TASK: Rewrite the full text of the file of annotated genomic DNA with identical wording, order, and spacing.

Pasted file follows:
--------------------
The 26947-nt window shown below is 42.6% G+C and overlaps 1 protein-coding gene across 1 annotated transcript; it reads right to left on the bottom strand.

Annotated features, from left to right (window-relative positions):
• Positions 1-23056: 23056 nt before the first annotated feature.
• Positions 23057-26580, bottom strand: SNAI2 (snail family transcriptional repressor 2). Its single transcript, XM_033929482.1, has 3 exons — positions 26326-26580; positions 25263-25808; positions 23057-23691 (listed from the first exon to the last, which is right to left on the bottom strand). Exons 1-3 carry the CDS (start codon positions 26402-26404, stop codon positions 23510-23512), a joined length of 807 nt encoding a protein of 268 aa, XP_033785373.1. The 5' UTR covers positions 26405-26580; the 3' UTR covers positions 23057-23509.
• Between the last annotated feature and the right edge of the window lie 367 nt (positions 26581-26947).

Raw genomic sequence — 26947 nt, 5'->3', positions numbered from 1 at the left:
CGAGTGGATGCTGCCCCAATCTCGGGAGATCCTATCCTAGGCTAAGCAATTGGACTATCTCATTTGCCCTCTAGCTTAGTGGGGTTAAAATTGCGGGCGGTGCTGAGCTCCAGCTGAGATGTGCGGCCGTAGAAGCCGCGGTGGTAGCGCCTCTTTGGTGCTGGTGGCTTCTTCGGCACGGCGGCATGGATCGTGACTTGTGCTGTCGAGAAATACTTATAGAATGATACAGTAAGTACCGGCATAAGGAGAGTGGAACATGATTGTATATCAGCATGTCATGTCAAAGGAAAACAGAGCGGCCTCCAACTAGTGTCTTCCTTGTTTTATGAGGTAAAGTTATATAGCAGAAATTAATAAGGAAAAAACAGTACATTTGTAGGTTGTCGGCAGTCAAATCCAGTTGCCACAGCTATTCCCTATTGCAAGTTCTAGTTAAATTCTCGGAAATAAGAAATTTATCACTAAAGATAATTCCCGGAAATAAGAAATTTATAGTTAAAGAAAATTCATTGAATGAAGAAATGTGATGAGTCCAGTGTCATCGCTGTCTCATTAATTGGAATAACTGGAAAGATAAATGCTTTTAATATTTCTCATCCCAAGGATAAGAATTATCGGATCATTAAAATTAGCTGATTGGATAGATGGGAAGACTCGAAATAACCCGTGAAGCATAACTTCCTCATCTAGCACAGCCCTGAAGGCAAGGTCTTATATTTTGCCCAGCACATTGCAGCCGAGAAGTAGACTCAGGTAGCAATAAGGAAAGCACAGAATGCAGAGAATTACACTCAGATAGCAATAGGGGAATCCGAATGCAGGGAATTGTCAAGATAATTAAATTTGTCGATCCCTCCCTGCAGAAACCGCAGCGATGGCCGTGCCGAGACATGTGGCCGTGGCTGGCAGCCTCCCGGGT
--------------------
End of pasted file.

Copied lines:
The 26947-nt window shown below is 42.6% G+C and overlaps 1 protein-coding gene across 1 annotated transcript; it reads right to left on the bottom strand.

Annotated features, from left to right (window-relative positions):
• Positions 1-23056: 23056 nt before the first annotated feature.
• Positions 23057-26580, bottom strand: SNAI2 (snail family transcriptional repressor 2). Its single transcript, XM_033929482.1, has 3 exons — positions 26326-26580; positions 25263-25808; positions 23057-23691 (listed from the first exon to the last, which is right to left on the bottom strand). Exons 1-3 carry the CDS (start codon positions 26402-26404, stop codon positions 23510-23512), a joined length of 807 nt encoding a protein of 268 aa, XP_033785373.1. The 5' UTR covers positions 26405-26580; the 3' UTR covers positions 23057-23509.
• Between the last annotated feature and the right edge of the window lie 367 nt (positions 26581-26947).

Raw genomic sequence — 26947 nt, 5'->3', positions numbered from 1 at the left:
CGAGTGGATGCTGCCCCAATCTCGGGAGATCCTATCCTAGGCTAAGCAATTGGACTATCTCATTTGCCCTCTAGCTTAGTGGGGTTAAAATTGCGGGCGGTGCTGAGCTCCAGCTGAGATGTGCGGCCGTAGAAGCCGCGGTGGTAGCGCCTCTTTGGTGCTGGTGGCTTCTTCGGCACGGCGGCATGGATCGTGACTTGTGCTGTCGAGAAATACTTATAGAATGATACAGTAAGTACCGGCATAAGGAGAGTGGAACATGATTGTATATCAGCATGTCATGTCAAAGGAAAACAGAGCGGCCTCCAACTAGTGTCTTCCTTGTTTTATGAGGTAAAGTTATATAGCAGAAATTAATAAGGAAAAAACAGTACATTTGTAGGTTGTCGGCAGTCAAATCCAGTTGCCACAGCTATTCCCTATTGCAAGTTCTAGTTAAATTCTCGGAAATAAGAAATTTATCACTAAAGATAATTCCCGGAAATAAGAAATTTATAGTTAAAGAAAATTCATTGAATGAAGAAATGTGATGAGTCCAGTGTCATCGCTGTCTCATTAATTGGAATAACTGGAAAGATAAATGCTTTTAATATTTCTCATCCCAAGGATAAGAATTATCGGATCATTAAAATTAGCTGATTGGATAGATGGGAAGACTCGAAATAACCCGTGAAGCATAACTTCCTCATCTAGCACAGCCCTGAAGGCAAGGTCTTATATTTTGCCCAGCACATTGCAGCCGAGAAGTAGACTCAGGTAGCAATAAGGAAAGCACAGAATGCAGAGAATTACACTCAGATAGCAATAGGGGAATCCGAATGCAGGGAATTGTCAAGATAATTAAATTTGTCGATCCCTCCCTGCAGAAACCGCAGCGATGGCCGTGCCGAGACATGTGGCCGTGGCTGGCAGCCTCCCGGGT